On July 2, 1863, Confederate Gen. Robert E. Lee ordered skeptical subordinate Lt. Gen. James Longstreet to launch a massive assault against the Union left flank. The offensive was intended to seize the Peach Orchard and surrounding ground along the Emmitsburg Road for use as an artillery position to support the ongoing attack. However, Union Maj. Gen. Daniel Sickles, a scheming former congressman from New York, misinterpreted his orders and occupied the orchard first. What followed was some of Gettysburg’s bloodiest and most controversial fighting. General Sickles’s questionable advance forced Longstreet’s artillery and infantry to fight for every inch of ground to Cemetery Ridge. The Confederate attack crushed the Peach Orchard salient and other parts of the Union line, threatening the left flank of Maj. Gen. George Meade’s army. The command decisions made in and around the Sherfy property influenced actions on every part of the battlefield. The occupation of the high ground at the Peach Orchard helped General Lee rationalize ordering the tragic July 3 assault known as “Pickett’s Charge.”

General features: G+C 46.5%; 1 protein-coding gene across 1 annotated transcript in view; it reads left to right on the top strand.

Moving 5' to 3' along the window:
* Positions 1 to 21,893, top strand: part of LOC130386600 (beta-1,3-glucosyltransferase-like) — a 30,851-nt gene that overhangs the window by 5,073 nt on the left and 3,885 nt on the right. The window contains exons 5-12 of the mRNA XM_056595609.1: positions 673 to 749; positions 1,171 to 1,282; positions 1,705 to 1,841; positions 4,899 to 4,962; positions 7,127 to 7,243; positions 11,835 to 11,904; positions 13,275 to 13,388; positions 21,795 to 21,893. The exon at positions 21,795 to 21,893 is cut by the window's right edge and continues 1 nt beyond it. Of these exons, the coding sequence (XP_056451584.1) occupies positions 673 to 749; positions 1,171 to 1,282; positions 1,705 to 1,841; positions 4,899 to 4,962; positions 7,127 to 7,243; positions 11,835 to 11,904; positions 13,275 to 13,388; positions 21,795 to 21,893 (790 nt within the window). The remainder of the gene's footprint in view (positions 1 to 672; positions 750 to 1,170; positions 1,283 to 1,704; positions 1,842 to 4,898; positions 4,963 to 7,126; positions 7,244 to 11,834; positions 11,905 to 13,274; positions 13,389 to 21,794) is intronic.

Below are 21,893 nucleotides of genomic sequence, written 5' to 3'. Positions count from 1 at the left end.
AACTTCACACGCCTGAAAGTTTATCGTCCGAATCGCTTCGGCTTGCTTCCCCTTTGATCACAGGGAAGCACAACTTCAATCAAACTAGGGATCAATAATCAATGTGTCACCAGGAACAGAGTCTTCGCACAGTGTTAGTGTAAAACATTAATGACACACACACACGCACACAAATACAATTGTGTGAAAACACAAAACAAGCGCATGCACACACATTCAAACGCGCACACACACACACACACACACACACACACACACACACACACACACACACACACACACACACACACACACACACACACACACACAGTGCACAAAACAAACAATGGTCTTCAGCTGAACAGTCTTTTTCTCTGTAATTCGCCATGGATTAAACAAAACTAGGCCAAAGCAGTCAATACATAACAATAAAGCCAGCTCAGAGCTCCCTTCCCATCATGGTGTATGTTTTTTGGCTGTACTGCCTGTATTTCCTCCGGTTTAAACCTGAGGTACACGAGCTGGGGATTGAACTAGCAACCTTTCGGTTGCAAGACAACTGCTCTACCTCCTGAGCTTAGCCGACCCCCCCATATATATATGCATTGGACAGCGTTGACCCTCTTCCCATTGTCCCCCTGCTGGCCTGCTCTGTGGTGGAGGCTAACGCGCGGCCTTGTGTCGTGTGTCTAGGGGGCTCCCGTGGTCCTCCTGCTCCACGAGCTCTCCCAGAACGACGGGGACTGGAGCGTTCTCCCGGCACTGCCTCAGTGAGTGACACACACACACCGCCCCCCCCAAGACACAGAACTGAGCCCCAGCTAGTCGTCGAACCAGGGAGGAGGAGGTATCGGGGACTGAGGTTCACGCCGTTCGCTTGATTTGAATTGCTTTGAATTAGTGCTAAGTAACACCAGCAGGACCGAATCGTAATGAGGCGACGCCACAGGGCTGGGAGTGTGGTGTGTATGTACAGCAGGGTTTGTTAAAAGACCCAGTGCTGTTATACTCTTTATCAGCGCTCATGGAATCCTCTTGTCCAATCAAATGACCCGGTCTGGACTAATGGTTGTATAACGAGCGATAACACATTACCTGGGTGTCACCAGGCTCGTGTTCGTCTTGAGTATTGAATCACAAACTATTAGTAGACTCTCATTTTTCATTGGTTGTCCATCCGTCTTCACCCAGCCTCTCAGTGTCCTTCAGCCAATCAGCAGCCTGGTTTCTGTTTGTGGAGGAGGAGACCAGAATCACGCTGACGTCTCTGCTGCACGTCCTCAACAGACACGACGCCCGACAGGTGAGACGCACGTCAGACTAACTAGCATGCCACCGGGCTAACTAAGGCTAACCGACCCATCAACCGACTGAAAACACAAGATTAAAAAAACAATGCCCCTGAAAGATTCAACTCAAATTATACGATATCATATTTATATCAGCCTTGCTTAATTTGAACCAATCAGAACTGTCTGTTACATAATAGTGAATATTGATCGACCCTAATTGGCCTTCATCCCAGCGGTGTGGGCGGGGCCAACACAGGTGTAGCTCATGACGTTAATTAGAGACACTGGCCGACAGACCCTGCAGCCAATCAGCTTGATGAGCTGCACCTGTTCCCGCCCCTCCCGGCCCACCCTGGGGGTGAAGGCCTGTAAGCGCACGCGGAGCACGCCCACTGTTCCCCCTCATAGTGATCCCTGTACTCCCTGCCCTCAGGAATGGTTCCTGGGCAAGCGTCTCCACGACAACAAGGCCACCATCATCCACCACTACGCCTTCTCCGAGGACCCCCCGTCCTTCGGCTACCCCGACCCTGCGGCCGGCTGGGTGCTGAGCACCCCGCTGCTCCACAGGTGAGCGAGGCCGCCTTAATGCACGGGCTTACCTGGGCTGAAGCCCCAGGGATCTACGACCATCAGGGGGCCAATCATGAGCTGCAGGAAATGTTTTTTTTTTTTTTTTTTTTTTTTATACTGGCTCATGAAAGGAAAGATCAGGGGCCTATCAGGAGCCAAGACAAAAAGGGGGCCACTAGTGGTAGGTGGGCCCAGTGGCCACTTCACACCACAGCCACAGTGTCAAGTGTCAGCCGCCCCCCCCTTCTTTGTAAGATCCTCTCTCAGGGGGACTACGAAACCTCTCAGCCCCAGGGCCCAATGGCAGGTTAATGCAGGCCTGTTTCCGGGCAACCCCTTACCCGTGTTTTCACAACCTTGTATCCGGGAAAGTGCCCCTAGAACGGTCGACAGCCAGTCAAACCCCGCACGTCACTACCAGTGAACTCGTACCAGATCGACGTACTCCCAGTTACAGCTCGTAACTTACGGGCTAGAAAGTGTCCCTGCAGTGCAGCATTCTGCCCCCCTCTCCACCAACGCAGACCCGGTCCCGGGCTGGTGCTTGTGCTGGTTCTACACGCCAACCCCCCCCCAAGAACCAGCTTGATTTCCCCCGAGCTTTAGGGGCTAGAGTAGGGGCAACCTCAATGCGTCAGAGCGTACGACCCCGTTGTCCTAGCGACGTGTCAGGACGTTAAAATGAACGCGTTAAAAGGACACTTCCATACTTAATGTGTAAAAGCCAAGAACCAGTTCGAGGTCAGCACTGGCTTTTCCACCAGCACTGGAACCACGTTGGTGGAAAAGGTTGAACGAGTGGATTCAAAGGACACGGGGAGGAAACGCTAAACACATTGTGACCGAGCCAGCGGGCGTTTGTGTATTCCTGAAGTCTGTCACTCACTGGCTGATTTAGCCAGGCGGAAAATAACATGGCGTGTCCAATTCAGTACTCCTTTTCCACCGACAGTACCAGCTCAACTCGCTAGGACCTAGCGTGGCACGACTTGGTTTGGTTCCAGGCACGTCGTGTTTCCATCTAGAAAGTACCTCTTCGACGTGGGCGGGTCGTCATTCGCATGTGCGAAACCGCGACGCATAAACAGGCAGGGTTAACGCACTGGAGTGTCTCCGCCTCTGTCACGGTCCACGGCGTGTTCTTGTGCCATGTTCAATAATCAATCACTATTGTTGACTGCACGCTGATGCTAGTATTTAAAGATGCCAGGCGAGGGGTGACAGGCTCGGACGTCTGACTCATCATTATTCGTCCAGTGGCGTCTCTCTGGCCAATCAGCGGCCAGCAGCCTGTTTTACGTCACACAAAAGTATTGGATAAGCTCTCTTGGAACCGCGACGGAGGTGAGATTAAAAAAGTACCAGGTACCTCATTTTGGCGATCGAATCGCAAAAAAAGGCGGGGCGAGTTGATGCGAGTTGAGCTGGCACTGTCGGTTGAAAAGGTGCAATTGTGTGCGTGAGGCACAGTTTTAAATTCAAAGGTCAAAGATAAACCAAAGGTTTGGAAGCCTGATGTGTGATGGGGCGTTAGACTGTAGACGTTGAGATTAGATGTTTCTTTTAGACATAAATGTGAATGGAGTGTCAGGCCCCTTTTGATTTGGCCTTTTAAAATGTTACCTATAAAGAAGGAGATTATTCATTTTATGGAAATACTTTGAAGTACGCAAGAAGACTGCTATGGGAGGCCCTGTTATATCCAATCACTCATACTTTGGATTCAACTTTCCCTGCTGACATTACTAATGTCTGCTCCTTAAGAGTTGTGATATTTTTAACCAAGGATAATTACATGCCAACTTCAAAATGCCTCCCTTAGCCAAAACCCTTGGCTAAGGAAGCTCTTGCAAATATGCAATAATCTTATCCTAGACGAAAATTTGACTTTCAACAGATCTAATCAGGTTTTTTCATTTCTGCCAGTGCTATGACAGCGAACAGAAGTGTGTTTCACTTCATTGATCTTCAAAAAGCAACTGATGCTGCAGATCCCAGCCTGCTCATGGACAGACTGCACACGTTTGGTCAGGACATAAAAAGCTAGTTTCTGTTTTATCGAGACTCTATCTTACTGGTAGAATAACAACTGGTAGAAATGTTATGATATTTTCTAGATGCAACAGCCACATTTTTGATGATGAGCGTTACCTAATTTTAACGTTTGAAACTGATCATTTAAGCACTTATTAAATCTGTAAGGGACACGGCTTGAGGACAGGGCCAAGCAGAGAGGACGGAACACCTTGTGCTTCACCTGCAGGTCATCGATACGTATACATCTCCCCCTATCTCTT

James Hessler is a Licensed Battlefield Guide at Gettysburg. He is the award-winning author of Sickles at Gettysburg and co-author of Pickett’s Charge at Gettysburg. He lives with his wife and family in Gettysburg.
Britt Isenberg is a full-time Licensed Battlefield Guide at Gettysburg National Military Park since 2014. He has been published in several Civil War periodicals through writing and photography and is the author of The Boys Fought Like Demons, a regimental history of the 105th Pennsylvania Infantry. Originally from Millersburg, PA, he resides with his wife and daughter near Gettysburg.
Description courtesy of Savas Beatie.